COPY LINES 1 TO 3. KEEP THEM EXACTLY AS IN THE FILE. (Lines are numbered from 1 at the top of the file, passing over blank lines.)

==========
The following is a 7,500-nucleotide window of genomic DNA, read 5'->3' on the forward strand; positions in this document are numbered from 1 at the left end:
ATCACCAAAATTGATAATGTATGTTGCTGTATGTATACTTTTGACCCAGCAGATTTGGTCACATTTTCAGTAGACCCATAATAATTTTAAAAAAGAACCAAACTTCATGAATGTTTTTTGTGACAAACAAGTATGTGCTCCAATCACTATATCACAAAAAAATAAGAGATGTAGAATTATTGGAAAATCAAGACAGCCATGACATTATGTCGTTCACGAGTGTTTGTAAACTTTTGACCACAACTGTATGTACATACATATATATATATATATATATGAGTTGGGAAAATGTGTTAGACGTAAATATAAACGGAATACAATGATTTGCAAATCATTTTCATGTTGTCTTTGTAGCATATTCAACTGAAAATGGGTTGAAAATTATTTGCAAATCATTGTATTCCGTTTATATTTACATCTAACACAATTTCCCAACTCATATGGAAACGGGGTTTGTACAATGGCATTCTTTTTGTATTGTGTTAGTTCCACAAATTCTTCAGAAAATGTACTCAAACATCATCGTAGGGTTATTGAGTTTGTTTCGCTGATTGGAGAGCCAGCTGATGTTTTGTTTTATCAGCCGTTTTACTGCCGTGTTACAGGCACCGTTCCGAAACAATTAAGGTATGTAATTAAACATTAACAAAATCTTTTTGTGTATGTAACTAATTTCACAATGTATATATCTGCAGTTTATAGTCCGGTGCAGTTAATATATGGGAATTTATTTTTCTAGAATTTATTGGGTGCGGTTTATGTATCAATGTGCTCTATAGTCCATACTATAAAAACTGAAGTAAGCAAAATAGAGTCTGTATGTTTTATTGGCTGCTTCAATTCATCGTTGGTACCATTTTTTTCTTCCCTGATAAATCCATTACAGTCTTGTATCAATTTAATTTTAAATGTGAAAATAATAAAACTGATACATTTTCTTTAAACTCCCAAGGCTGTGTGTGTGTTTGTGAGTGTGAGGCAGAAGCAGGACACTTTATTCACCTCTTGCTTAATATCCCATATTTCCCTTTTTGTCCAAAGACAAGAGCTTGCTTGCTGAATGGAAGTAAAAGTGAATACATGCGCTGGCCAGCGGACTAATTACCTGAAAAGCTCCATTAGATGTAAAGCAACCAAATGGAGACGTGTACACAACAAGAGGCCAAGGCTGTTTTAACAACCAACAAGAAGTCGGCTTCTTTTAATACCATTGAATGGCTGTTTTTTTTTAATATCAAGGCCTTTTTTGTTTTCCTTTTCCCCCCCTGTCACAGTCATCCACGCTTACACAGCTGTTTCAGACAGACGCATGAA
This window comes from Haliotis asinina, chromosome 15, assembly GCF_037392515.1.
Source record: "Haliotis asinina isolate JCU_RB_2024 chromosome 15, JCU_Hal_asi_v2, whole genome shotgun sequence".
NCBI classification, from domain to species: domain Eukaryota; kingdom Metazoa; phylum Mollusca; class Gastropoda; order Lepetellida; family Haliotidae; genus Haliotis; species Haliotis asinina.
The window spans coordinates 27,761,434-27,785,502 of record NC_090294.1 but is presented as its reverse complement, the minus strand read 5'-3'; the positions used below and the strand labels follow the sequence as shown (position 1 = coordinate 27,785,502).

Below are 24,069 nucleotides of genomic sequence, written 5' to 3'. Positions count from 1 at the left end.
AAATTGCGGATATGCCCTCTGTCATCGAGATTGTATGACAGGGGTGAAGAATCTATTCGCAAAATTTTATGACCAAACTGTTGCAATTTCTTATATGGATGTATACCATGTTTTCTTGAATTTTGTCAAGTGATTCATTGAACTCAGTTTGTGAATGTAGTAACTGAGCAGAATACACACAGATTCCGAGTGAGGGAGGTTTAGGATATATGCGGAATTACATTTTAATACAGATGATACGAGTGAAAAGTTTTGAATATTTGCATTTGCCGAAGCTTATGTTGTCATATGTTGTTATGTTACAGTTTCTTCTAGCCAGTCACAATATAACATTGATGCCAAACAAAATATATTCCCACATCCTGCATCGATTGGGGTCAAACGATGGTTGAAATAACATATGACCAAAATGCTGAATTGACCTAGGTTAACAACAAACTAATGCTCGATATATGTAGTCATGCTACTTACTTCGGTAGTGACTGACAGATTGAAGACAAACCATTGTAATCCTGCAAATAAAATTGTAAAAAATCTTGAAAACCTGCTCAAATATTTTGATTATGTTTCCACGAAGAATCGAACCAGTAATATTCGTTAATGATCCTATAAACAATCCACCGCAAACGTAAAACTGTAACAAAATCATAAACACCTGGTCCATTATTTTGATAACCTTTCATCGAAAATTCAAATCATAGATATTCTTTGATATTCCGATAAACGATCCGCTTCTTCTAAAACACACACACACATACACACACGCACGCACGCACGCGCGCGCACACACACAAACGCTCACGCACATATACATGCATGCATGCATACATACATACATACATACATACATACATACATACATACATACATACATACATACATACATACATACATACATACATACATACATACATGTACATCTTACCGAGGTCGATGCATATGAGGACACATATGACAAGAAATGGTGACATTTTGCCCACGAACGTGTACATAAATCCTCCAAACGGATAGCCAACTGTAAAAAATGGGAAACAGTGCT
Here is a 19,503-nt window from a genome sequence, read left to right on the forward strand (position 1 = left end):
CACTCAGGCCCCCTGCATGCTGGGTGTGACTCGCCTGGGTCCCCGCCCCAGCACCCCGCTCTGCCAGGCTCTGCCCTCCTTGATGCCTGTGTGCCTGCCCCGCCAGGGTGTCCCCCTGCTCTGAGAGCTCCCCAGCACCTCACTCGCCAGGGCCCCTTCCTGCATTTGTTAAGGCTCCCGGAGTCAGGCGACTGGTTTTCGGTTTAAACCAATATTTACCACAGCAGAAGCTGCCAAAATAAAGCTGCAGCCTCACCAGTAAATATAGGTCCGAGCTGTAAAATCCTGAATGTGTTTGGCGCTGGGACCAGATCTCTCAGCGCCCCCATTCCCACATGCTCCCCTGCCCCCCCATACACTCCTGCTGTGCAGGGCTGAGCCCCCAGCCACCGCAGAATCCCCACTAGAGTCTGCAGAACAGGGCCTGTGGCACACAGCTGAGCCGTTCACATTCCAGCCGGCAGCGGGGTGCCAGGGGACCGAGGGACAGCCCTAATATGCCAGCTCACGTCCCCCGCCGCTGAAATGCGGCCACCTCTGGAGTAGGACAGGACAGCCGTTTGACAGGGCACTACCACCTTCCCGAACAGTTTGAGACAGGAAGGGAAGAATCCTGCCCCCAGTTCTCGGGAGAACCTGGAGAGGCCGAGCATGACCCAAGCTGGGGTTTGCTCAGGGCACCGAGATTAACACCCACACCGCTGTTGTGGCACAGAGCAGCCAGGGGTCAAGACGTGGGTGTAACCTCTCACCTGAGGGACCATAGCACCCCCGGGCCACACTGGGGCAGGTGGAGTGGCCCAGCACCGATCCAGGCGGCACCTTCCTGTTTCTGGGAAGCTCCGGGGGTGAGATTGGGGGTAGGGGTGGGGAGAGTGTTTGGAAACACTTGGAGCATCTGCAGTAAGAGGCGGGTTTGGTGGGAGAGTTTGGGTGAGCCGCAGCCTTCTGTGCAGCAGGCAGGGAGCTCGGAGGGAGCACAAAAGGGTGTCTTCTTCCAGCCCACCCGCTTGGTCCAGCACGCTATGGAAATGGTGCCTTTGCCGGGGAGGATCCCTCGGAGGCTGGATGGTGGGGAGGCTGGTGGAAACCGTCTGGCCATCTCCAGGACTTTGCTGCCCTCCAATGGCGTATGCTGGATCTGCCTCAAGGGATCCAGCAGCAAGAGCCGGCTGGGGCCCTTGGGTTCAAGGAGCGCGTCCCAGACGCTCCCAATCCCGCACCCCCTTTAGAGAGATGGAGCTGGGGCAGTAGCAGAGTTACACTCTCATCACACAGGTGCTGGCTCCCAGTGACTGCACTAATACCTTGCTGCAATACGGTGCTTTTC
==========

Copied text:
The following is a 7,500-nucleotide window of genomic DNA, read 5'->3' on the forward strand; positions in this document are numbered from 1 at the left end:
ATCACCAAAATTGATAATGTATGTTGCTGTATGTATACTTTTGACCCAGCAGATTTGGTCACATTTTCAGTAGACCCATAATAATTTTAAAAAAGAACCAAACTTCATGAATGTTTTTTGTGACAAACAAGTATGTGCTCCAATCACTATATCACAAAAAAATAAGAGATGTAGAATTATTGGAAAATCAAGACAGCCATGACATTATGTCGTTCACGAGTGTTTGTAAACTTTTGACCACAACTGTATGTACATACATATATATATATATATATATGAGTTGGGAAAATGTGTTAGACGTAAATATAAACGGAATACAATGATTTGCAAATCATTTTCATGTTGTCTTTGTAGCATATTCAACTGAAAATGGGTTGAAAATTATTTGCAAATCATTGTATTCCGTTTATATTTACATCTAACACAATTTCCCAACTCATATGGAAACGGGGTTTGTACAATGGCATTCTTTTTGTATTGTGTTAGTTCCACAAATTCTTCAGAAAATGTACTCAAACATCATCGTAGGGTTATTGAGTTTGTTTCGCTGATTGGAGAGCCAGCTGATGTTTTGTTTTATCAGCCGTTTTACTGCCGTGTTACAGGCACCGTTCCGAAACAATTAAGGTATGTAATTAAACATTAACAAAATCTTTTTGTGTATGTAACTAATTTCACAATGTATATATCTGCAGTTTATAGTCCGGTGCAGTTAATATATGGGAATTTATTTTTCTAGAATTTATTGGGTGCGGTTTATGTATCAATGTGCTCTATAGTCCATACTATAAAAACTGAAGTAAGCAAAATAGAGTCTGTATGTTTTATTGGCTGCTTCAATTCATCGTTGGTACCATTTTTTTCTTCCCTGATAAATCCATTACAGTCTTGTATCAATTTAATTTTAAATGTGAAAATAATAAAACTGATACATTTTCTTTAAACTCCCAAGGCTGTGTGTGTGTTTGTGAGTGTGAGGCAGAAGCAGGACACTTTATTCACCTCTTGCTTAATATCCCATATTTCCCTTTTTGTCCAAAGACAAGAGCTTGCTTGCTGAATGGAAGTAAAAGTGAATACATGCGCTGGCCAGCGGACTAATTACCTGAAAAGCTCCATTAGATGTAAAGCAACCAAATGGAGACGTGTACACAACAAGAGGCCAAGGCTGTTTTAACAACCAACAAGAAGTCGGCTTCTTTTAATACCATTGAATGGCTGTTTTTTTTTAATATCAAGGCCTTTTTTGTTTTCCTTTTCCCCCCCTGTCACAGTCATCCACGCTTACACAGCTGTTTCAGACAGACGCATGAA
This window comes from Haliotis asinina, chromosome 15, assembly GCF_037392515.1.